There's a curious knot that binds novelists and terrorists…. Years ago I used to think it was possible for a novelist to alter the inner life of the culture. Now bomb-makers and gunmen have taken that territory.
As the Western writer approaches the terrorist that he in some ways resembles, he realizes that violence is, in fact, an absence of language. As Anthony Kubiak writes in "Spelling It Out: Narrative Typologies of Terror," "the one who experiences terror in the body and mind … experiences time standing still. For the victim there is only terror and horror—no meaning." The sense of timelessness and loss of language is captured in the novel's descriptions of the Swiss hostage's deterioration in the dulling weeks of deprivation and torture.
The Terrorist In Context
Some novelists approach terrorism as a phenomenon that can be rationally understood, looking past the rhetoric of evil to examine the social and economic global inequalities that breed terrorism. Such novels humanize both terrorist and victim. Although they sometimes risk losing sight of the barbarism at the heart of terrorism, at their best they employ fiction's estimable power to tell the untold stories of those silenced by death, terror, or their own blinding hatred.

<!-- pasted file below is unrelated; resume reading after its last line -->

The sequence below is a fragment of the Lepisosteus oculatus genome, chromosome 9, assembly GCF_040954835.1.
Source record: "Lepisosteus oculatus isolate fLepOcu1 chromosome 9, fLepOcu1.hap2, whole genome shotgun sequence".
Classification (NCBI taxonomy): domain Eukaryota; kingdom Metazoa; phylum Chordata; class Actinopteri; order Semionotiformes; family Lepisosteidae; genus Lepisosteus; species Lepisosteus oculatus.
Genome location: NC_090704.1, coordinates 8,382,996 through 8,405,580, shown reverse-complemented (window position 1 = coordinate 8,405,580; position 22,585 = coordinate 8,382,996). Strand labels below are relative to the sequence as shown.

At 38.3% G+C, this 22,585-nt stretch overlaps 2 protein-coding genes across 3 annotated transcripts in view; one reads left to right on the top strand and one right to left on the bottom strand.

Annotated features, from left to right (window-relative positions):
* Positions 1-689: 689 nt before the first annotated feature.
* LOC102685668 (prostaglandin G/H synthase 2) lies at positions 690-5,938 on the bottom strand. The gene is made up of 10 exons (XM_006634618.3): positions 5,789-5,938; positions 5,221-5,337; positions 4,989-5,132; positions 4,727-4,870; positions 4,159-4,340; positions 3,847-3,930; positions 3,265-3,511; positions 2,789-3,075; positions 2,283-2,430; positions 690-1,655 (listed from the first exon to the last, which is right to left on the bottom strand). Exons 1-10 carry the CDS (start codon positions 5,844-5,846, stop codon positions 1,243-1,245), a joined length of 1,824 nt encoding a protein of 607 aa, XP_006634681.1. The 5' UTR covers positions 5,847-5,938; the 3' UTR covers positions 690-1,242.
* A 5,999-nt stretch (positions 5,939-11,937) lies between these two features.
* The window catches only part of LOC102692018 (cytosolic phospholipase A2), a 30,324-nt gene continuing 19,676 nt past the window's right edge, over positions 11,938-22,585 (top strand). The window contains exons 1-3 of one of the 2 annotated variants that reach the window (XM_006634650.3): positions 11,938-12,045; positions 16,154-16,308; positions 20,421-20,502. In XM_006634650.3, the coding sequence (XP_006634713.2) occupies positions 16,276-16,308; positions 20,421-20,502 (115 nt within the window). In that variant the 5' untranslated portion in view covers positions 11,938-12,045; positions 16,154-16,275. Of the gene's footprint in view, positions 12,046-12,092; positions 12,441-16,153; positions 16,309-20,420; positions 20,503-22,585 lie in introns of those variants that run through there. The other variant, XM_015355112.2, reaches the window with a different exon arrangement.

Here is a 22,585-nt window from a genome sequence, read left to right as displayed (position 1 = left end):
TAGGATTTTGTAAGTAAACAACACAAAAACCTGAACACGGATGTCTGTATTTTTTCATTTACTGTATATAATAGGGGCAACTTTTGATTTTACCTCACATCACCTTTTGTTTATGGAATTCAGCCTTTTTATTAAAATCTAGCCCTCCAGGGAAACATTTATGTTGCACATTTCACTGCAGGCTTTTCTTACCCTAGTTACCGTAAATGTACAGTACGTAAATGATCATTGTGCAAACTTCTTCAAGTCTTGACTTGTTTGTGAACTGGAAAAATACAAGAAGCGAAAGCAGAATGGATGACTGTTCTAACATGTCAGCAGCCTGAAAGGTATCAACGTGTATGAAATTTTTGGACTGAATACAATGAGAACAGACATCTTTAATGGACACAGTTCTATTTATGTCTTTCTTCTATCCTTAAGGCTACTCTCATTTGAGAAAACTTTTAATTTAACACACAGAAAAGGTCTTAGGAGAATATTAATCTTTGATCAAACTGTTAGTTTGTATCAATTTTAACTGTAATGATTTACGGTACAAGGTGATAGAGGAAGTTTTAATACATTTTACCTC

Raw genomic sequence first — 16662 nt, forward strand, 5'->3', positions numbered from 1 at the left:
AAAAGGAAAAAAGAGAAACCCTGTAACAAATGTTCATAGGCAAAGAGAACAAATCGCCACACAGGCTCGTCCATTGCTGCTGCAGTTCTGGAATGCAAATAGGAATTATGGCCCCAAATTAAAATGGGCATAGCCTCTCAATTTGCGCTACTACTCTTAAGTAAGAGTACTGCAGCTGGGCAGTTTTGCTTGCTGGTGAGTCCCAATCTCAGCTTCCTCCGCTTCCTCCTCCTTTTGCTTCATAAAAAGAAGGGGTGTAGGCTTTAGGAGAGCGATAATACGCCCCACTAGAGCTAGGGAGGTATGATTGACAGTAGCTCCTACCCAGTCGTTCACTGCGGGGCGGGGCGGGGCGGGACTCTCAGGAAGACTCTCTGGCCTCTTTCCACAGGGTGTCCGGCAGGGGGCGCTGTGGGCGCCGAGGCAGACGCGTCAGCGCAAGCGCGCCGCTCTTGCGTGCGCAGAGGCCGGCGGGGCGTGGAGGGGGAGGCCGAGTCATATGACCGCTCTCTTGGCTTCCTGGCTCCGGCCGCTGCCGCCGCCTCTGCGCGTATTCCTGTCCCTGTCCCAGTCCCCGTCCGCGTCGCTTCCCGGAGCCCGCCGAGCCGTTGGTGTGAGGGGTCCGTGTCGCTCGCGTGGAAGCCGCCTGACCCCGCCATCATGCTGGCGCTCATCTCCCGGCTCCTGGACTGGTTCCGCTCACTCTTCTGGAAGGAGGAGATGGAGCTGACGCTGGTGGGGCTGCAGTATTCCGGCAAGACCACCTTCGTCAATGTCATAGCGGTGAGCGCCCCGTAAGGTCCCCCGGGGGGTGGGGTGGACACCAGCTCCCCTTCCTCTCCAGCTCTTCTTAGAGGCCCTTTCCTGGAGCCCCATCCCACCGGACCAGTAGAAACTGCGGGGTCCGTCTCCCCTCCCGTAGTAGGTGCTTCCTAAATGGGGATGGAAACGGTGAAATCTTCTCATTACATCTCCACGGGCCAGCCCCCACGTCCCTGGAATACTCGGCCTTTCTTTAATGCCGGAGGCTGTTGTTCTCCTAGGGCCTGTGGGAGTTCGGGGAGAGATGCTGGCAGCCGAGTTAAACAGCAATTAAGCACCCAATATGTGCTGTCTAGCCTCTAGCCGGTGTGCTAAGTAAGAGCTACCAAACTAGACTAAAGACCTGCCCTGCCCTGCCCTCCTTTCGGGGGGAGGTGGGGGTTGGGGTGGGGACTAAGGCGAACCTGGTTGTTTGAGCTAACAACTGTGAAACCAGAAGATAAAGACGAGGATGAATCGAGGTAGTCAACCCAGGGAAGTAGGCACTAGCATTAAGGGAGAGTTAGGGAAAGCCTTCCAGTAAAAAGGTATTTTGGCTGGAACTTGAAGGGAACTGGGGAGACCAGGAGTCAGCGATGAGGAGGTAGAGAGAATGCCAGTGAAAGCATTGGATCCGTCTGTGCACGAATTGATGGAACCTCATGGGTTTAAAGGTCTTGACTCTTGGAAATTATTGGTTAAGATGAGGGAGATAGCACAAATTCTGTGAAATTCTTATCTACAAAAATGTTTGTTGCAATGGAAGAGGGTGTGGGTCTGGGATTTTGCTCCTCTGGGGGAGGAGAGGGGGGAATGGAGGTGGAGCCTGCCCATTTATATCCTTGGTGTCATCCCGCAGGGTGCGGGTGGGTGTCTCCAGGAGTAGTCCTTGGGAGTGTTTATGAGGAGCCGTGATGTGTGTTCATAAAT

Raising Holy Hell (1995), Bruce Olds's novel about the violent abolitionist John Brown (1800–1859), explores the consciousness and historical conditions of an American terrorist. Olds mixes genres and styles to create a multidimensional portrait that includes slave conditions, newspaper accounts, chemical and medical background, the racist rhetoric of politicians, imagined interviews between the author and his subject, and short chapters from the points of view of various acquaintances and from Brown himself.
Olds narrates Brown's early years in Connecticut as the son of a sadistic Christian tanner. His stepmother tells the reader that, even as a boy, Brown was cold and hateful. Olds explores both internal and external influences to account for Brown's later actions. Readers witness his first attack in 1856 on five settlers in Pottawatomie Creek, Kansas. Brown stalks through the rain, "a great, sombreroed, broadsword-wielding vulture." The novel is at its poetic best in the final account of the 1859 seizure of the federal arsenal at Harper's Ferry. Brown saw two of his sons die there and was finally overpowered by General Robert E. Lee and a contingency of marines. Raising Holy Hell shows how the moral absolutism of nineteenth-century Christianity, combined with psychotic genius, created a figure that remains controversial in American history. Olds does not sugarcoat the harsh reality of Brown's life, but allows him to plead his case with the benefit of hindsight: